At an average of $50,000 per box, the One Apus lost an estimated $90 million in cargo alone, the highest in recent history, according to Jai Sharma, a partner at maritime law firm Clyde & Co. in London. Year-to-date losses are estimated at $54.5 million.
The issue is also gaining attention since the 400-meter-long Ever Given ran aground in the Suez Canal last month, highlighting the vulnerability of the maritime sector. The mega-ship blocked traffic through the vital waterway for nearly a week, and the impact on global trade is still being felt.
So far, none of the recent container accidents have been directly attributed to safety failures. The International Maritime Organization said it is still awaiting the results of investigations into the latest incidents, and cautioned against drawing any conclusions before then.
But many experts say the situation has become more dangerous because of the pressure on supply chains since the pandemic. When ships approach a bad weather situation, captains have the option of moving away from danger. But the attitude is “don’t go around the storm, go through it,” said Jonathan Ranger, head of Asia Pacific seafarers at American International Group Inc.
“When you combine that with potentially poor maintenance of the twist locks and cabling needed to secure these boxes, it’s an accident waiting to happen,” he told the industry conference in Singapore.
With boxes stacked higher and higher, a ship can become more unstable in a storm: wave after wave can cause the vessel to roll at steep angles, putting stress on the securing of the containers. The situation is further aggravated if the stack is overloaded. That can happen when there are incorrect weights on container bills of lading, something many in the industry say happens all too often.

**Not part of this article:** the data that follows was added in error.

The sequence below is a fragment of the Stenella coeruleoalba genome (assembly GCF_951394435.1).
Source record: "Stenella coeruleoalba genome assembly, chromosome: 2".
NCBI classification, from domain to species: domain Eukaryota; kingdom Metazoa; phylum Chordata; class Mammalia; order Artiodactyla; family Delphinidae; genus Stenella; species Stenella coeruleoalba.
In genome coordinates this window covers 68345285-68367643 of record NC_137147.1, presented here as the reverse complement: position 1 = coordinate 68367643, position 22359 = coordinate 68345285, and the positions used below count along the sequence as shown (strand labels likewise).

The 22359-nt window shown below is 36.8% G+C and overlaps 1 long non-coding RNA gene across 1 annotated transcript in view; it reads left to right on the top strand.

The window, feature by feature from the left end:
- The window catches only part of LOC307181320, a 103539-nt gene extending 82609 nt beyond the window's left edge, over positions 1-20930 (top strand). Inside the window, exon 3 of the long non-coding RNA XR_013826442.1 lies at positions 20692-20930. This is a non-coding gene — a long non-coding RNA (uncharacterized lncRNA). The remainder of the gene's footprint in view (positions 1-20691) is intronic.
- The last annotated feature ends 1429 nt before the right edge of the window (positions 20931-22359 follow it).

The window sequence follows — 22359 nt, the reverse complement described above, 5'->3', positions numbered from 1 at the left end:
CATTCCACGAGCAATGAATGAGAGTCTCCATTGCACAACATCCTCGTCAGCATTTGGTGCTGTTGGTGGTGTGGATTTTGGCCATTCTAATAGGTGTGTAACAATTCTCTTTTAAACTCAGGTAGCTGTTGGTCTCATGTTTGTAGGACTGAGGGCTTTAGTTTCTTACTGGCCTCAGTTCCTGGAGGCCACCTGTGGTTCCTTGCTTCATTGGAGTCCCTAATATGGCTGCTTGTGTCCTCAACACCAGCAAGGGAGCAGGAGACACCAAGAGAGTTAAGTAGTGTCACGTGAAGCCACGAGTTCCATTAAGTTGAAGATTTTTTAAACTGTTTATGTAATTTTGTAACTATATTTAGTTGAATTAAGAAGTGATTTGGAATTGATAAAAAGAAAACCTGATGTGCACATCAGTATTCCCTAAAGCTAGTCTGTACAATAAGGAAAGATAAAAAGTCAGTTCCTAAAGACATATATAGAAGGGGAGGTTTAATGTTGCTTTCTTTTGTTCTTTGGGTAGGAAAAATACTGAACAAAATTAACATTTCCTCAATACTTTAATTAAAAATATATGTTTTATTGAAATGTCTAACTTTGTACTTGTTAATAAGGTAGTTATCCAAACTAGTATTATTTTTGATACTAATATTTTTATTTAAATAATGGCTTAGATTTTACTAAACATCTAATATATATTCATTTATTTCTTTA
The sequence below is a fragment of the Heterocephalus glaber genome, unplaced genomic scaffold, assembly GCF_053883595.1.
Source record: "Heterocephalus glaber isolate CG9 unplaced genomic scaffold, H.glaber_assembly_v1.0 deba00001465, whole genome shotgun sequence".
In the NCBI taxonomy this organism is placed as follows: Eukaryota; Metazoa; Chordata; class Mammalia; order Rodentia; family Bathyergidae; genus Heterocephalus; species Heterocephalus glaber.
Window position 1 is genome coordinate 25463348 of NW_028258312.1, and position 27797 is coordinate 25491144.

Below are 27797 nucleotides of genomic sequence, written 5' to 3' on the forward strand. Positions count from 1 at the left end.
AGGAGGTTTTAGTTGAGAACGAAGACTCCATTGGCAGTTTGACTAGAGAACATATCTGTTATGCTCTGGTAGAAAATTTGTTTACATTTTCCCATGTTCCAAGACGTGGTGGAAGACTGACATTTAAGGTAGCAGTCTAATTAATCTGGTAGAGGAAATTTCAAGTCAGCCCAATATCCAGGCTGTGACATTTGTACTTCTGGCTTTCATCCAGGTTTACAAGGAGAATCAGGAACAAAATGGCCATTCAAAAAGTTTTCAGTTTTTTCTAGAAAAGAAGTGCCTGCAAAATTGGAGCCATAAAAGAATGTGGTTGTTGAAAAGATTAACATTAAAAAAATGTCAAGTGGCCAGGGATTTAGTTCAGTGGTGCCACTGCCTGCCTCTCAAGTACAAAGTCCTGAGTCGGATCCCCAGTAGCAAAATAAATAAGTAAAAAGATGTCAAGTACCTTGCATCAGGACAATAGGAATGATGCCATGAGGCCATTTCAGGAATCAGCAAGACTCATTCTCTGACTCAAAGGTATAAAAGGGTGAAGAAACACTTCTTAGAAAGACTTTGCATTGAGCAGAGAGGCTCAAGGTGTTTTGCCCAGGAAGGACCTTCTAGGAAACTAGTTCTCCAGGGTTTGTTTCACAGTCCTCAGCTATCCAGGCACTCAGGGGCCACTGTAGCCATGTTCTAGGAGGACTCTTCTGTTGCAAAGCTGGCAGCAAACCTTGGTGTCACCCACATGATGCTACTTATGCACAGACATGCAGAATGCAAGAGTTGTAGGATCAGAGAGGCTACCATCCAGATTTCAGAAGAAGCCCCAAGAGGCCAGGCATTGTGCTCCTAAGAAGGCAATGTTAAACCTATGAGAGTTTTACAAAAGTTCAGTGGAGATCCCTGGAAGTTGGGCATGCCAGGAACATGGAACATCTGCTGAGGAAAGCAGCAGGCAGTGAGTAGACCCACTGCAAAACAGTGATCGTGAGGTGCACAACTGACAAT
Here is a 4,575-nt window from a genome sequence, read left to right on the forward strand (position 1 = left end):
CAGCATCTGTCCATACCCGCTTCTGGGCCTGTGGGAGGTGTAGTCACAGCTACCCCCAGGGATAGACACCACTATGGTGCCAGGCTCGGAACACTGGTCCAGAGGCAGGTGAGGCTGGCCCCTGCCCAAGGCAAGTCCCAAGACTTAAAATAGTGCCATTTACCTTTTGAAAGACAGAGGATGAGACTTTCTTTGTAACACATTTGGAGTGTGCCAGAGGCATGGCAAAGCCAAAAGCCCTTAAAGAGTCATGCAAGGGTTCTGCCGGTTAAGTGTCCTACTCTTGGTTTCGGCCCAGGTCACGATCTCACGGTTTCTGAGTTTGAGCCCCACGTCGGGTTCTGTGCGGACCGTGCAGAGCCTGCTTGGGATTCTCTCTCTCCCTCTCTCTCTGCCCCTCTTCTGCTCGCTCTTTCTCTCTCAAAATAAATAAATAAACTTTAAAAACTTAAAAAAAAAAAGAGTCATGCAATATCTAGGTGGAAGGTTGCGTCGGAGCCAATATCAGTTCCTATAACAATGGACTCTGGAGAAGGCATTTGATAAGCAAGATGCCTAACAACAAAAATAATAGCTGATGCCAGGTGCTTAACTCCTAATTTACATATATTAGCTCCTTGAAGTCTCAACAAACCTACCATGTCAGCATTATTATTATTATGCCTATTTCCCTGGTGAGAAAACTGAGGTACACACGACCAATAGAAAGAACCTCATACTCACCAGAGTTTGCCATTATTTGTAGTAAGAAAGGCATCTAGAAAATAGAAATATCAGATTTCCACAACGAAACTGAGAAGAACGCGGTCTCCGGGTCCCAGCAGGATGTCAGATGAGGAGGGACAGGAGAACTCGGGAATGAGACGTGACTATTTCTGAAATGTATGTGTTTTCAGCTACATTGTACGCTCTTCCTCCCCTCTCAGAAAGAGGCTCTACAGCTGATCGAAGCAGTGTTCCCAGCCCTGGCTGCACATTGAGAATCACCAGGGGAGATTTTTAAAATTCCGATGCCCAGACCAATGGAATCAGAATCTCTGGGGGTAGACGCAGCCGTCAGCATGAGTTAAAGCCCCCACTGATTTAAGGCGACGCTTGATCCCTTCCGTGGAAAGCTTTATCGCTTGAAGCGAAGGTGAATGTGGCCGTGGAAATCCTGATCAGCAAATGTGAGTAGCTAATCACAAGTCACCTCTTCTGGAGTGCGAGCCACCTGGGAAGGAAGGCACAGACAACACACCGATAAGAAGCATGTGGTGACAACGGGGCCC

“You can’t see inside the containers,” says Arnaldo B. Romero, a captain who sailed from Japan to South America late last year. “So when the cargo is heavy and the officer in charge of cargo planning puts it on top, during the rolling of the ship, we can lose control.”
Overworked crews also increase risks. Reduced manpower on board and an increase in the number of containers on deck make it increasingly difficult for crews to check every bar and bolt effectively, said Neil Wiggins, managing director of Independent Vessel Operations Services Ltd.
The health and safety of seafarers is also at stake. The collapse of multiple levels of 40-foot containers during a raging storm is one of the most terrifying experiences for a captain and his crew. Post-traumatic stress disorder among crew members is common, according to Philip Eastell, founder of Container Shipping Supporting Seafarers.
Concern is growing for the industry to address the situation.
“Traffic on the seas is different than it was 10 years ago,” said Rajesh Unni, founder of Synergy Marine Group, which provides services to shipowners. “How do we adapt as an industry? It’s convenient to blame the captain, but we need to look at how the port infrastructure needs to change, how ships transit.”
The IMO, which is the United Nations agency responsible for regulating shipping, says the countries under whose flag ships sail are responsible for issuing ship safety certificates, while the ports they call at are responsible for ensuring compliance with container cargo regulations.
The agency said its subcommittee on cargo transportation routinely examines container-related issues and has scheduled its next meeting for September.
AIG’s Ranger says companies must be prepared to weather storms and maintain vessels properly. “These vessels are designed to carry the boxes, and to have these losses is – dare I say it – unacceptable.”